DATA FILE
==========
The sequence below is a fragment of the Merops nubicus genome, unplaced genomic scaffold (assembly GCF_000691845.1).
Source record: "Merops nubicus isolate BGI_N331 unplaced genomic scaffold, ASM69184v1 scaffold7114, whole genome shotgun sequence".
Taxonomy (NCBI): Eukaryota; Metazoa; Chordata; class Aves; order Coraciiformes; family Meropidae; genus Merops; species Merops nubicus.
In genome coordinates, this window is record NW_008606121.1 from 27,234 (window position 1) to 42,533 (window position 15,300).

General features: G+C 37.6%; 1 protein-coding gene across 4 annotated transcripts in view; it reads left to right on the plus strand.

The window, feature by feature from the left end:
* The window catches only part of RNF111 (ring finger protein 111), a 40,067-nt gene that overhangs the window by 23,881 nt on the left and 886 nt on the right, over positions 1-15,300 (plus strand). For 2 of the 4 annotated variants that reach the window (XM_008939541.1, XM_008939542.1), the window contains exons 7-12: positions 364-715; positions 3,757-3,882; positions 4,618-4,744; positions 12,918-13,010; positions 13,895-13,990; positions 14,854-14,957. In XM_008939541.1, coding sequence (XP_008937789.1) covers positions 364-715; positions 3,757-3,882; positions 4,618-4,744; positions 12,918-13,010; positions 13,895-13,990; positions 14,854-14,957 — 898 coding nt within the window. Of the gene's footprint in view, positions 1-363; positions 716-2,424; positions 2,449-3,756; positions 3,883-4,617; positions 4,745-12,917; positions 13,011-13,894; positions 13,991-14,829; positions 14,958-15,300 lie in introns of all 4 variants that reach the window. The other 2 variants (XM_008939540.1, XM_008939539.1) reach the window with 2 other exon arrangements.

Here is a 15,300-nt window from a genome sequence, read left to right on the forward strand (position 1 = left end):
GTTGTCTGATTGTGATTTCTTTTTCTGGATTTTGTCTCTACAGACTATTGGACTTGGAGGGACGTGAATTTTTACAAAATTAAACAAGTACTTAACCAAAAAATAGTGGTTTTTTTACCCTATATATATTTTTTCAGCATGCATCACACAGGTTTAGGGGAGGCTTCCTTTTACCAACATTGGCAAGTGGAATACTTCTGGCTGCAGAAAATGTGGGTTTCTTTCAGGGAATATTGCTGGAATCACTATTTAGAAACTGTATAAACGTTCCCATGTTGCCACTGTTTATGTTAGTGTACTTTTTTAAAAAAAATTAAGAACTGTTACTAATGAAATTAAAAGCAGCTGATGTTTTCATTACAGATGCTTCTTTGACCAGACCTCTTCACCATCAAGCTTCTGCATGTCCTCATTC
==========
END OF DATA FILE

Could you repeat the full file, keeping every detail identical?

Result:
The sequence below is a fragment of the Merops nubicus genome, unplaced genomic scaffold (assembly GCF_000691845.1).
Source record: "Merops nubicus isolate BGI_N331 unplaced genomic scaffold, ASM69184v1 scaffold7114, whole genome shotgun sequence".
Taxonomy (NCBI): Eukaryota; Metazoa; Chordata; class Aves; order Coraciiformes; family Meropidae; genus Merops; species Merops nubicus.
In genome coordinates, this window is record NW_008606121.1 from 27,234 (window position 1) to 42,533 (window position 15,300).

General features: G+C 37.6%; 1 protein-coding gene across 4 annotated transcripts in view; it reads left to right on the plus strand.

The window, feature by feature from the left end:
* The window catches only part of RNF111 (ring finger protein 111), a 40,067-nt gene that overhangs the window by 23,881 nt on the left and 886 nt on the right, over positions 1-15,300 (plus strand). For 2 of the 4 annotated variants that reach the window (XM_008939541.1, XM_008939542.1), the window contains exons 7-12: positions 364-715; positions 3,757-3,882; positions 4,618-4,744; positions 12,918-13,010; positions 13,895-13,990; positions 14,854-14,957. In XM_008939541.1, coding sequence (XP_008937789.1) covers positions 364-715; positions 3,757-3,882; positions 4,618-4,744; positions 12,918-13,010; positions 13,895-13,990; positions 14,854-14,957 — 898 coding nt within the window. Of the gene's footprint in view, positions 1-363; positions 716-2,424; positions 2,449-3,756; positions 3,883-4,617; positions 4,745-12,917; positions 13,011-13,894; positions 13,991-14,829; positions 14,958-15,300 lie in introns of all 4 variants that reach the window. The other 2 variants (XM_008939540.1, XM_008939539.1) reach the window with 2 other exon arrangements.

Here is a 15,300-nt window from a genome sequence, read left to right on the forward strand (position 1 = left end):
GTTGTCTGATTGTGATTTCTTTTTCTGGATTTTGTCTCTACAGACTATTGGACTTGGAGGGACGTGAATTTTTACAAAATTAAACAAGTACTTAACCAAAAAATAGTGGTTTTTTTACCCTATATATATTTTTTCAGCATGCATCACACAGGTTTAGGGGAGGCTTCCTTTTACCAACATTGGCAAGTGGAATACTTCTGGCTGCAGAAAATGTGGGTTTCTTTCAGGGAATATTGCTGGAATCACTATTTAGAAACTGTATAAACGTTCCCATGTTGCCACTGTTTATGTTAGTGTACTTTTTTAAAAAAAATTAAGAACTGTTACTAATGAAATTAAAAGCAGCTGATGTTTTCATTACAGATGCTTCTTTGACCAGACCTCTTCACCATCAAGCTTCTGCATGTCCTCATTC